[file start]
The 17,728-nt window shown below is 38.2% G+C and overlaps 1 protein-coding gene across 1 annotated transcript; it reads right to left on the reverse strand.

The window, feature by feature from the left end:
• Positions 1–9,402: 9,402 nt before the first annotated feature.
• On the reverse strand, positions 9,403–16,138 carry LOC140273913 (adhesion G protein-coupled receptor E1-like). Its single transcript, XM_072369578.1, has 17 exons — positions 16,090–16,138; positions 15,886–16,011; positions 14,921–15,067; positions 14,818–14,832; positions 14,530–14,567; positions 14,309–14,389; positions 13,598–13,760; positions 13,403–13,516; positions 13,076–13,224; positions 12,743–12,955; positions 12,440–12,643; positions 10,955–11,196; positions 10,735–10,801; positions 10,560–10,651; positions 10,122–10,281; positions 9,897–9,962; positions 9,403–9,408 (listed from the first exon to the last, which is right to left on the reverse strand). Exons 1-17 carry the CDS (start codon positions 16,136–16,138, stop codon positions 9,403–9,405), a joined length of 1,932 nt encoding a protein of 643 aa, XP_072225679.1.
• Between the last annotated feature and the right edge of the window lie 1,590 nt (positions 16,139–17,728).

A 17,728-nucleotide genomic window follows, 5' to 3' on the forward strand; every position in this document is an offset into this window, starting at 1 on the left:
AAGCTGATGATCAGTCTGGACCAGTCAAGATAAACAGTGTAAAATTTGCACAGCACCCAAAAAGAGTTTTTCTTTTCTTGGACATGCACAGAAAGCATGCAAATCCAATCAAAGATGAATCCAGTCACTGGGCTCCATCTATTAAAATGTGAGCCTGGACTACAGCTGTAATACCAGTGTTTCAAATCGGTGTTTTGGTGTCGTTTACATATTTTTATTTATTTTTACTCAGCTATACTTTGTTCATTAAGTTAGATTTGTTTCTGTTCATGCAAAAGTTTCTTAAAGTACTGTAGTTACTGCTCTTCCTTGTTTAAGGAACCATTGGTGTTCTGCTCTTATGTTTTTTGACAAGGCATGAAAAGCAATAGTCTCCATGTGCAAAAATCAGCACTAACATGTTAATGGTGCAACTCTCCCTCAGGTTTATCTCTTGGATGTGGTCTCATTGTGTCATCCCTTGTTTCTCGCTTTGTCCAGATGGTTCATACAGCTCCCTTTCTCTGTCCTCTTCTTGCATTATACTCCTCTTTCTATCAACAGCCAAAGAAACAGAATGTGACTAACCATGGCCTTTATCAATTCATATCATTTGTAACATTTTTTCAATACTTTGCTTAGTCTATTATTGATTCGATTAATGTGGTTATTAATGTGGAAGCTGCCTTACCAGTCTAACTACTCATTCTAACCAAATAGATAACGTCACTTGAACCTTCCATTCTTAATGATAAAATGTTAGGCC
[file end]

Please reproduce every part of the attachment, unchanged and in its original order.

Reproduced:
The 17,728-nt window shown below is 38.2% G+C and overlaps 1 protein-coding gene across 1 annotated transcript; it reads right to left on the reverse strand.

The window, feature by feature from the left end:
• Positions 1–9,402: 9,402 nt before the first annotated feature.
• On the reverse strand, positions 9,403–16,138 carry LOC140273913 (adhesion G protein-coupled receptor E1-like). Its single transcript, XM_072369578.1, has 17 exons — positions 16,090–16,138; positions 15,886–16,011; positions 14,921–15,067; positions 14,818–14,832; positions 14,530–14,567; positions 14,309–14,389; positions 13,598–13,760; positions 13,403–13,516; positions 13,076–13,224; positions 12,743–12,955; positions 12,440–12,643; positions 10,955–11,196; positions 10,735–10,801; positions 10,560–10,651; positions 10,122–10,281; positions 9,897–9,962; positions 9,403–9,408 (listed from the first exon to the last, which is right to left on the reverse strand). Exons 1-17 carry the CDS (start codon positions 16,136–16,138, stop codon positions 9,403–9,405), a joined length of 1,932 nt encoding a protein of 643 aa, XP_072225679.1.
• Between the last annotated feature and the right edge of the window lie 1,590 nt (positions 16,139–17,728).

A 17,728-nucleotide genomic window follows, 5' to 3' on the forward strand; every position in this document is an offset into this window, starting at 1 on the left:
AAGCTGATGATCAGTCTGGACCAGTCAAGATAAACAGTGTAAAATTTGCACAGCACCCAAAAAGAGTTTTTCTTTTCTTGGACATGCACAGAAAGCATGCAAATCCAATCAAAGATGAATCCAGTCACTGGGCTCCATCTATTAAAATGTGAGCCTGGACTACAGCTGTAATACCAGTGTTTCAAATCGGTGTTTTGGTGTCGTTTACATATTTTTATTTATTTTTACTCAGCTATACTTTGTTCATTAAGTTAGATTTGTTTCTGTTCATGCAAAAGTTTCTTAAAGTACTGTAGTTACTGCTCTTCCTTGTTTAAGGAACCATTGGTGTTCTGCTCTTATGTTTTTTGACAAGGCATGAAAAGCAATAGTCTCCATGTGCAAAAATCAGCACTAACATGTTAATGGTGCAACTCTCCCTCAGGTTTATCTCTTGGATGTGGTCTCATTGTGTCATCCCTTGTTTCTCGCTTTGTCCAGATGGTTCATACAGCTCCCTTTCTCTGTCCTCTTCTTGCATTATACTCCTCTTTCTATCAACAGCCAAAGAAACAGAATGTGACTAACCATGGCCTTTATCAATTCATATCATTTGTAACATTTTTTCAATACTTTGCTTAGTCTATTATTGATTCGATTAATGTGGTTATTAATGTGGAAGCTGCCTTACCAGTCTAACTACTCATTCTAACCAAATAGATAACGTCACTTGAACCTTCCATTCTTAATGATAAAATGTTAGGCC